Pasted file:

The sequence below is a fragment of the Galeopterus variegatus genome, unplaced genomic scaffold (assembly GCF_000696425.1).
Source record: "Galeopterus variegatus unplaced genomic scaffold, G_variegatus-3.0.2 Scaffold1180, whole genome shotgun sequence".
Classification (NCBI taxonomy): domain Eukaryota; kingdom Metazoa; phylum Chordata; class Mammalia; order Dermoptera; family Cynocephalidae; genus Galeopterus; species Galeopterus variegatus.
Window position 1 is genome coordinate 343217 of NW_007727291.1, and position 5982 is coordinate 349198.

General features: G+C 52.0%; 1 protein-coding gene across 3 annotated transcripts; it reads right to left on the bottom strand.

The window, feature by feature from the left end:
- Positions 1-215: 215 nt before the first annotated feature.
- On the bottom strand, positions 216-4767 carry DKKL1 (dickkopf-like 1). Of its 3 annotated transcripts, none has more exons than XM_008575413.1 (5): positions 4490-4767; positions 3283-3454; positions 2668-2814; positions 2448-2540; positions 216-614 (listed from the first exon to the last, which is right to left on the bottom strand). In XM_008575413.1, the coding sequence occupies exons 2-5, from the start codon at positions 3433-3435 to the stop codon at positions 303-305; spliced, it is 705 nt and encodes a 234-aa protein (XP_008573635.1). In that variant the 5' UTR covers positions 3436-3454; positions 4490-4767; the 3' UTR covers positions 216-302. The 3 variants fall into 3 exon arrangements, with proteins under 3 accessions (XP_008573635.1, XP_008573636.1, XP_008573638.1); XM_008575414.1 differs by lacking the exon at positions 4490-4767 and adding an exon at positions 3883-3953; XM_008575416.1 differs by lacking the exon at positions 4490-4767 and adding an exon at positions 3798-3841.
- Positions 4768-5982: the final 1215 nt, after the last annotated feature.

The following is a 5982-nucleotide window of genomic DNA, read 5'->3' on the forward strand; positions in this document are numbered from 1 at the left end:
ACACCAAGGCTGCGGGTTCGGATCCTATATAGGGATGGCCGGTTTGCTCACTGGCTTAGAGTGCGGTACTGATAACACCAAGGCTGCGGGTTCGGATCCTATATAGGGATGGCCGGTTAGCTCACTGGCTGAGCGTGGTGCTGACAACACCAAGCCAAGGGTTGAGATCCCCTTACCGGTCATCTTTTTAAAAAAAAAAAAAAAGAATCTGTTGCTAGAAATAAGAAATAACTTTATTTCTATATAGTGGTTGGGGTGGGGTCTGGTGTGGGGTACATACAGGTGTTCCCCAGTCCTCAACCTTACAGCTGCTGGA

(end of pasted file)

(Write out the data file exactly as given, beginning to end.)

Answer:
The sequence below is a fragment of the Galeopterus variegatus genome, unplaced genomic scaffold (assembly GCF_000696425.1).
Source record: "Galeopterus variegatus unplaced genomic scaffold, G_variegatus-3.0.2 Scaffold1180, whole genome shotgun sequence".
Classification (NCBI taxonomy): domain Eukaryota; kingdom Metazoa; phylum Chordata; class Mammalia; order Dermoptera; family Cynocephalidae; genus Galeopterus; species Galeopterus variegatus.
Window position 1 is genome coordinate 343217 of NW_007727291.1, and position 5982 is coordinate 349198.

General features: G+C 52.0%; 1 protein-coding gene across 3 annotated transcripts; it reads right to left on the bottom strand.

The window, feature by feature from the left end:
- Positions 1-215: 215 nt before the first annotated feature.
- On the bottom strand, positions 216-4767 carry DKKL1 (dickkopf-like 1). Of its 3 annotated transcripts, none has more exons than XM_008575413.1 (5): positions 4490-4767; positions 3283-3454; positions 2668-2814; positions 2448-2540; positions 216-614 (listed from the first exon to the last, which is right to left on the bottom strand). In XM_008575413.1, the coding sequence occupies exons 2-5, from the start codon at positions 3433-3435 to the stop codon at positions 303-305; spliced, it is 705 nt and encodes a 234-aa protein (XP_008573635.1). In that variant the 5' UTR covers positions 3436-3454; positions 4490-4767; the 3' UTR covers positions 216-302. The 3 variants fall into 3 exon arrangements, with proteins under 3 accessions (XP_008573635.1, XP_008573636.1, XP_008573638.1); XM_008575414.1 differs by lacking the exon at positions 4490-4767 and adding an exon at positions 3883-3953; XM_008575416.1 differs by lacking the exon at positions 4490-4767 and adding an exon at positions 3798-3841.
- Positions 4768-5982: the final 1215 nt, after the last annotated feature.

The following is a 5982-nucleotide window of genomic DNA, read 5'->3' on the forward strand; positions in this document are numbered from 1 at the left end:
ACACCAAGGCTGCGGGTTCGGATCCTATATAGGGATGGCCGGTTTGCTCACTGGCTTAGAGTGCGGTACTGATAACACCAAGGCTGCGGGTTCGGATCCTATATAGGGATGGCCGGTTAGCTCACTGGCTGAGCGTGGTGCTGACAACACCAAGCCAAGGGTTGAGATCCCCTTACCGGTCATCTTTTTAAAAAAAAAAAAAAAGAATCTGTTGCTAGAAATAAGAAATAACTTTATTTCTATATAGTGGTTGGGGTGGGGTCTGGTGTGGGGTACATACAGGTGTTCCCCAGTCCTCAACCTTACAGCTGCTGGA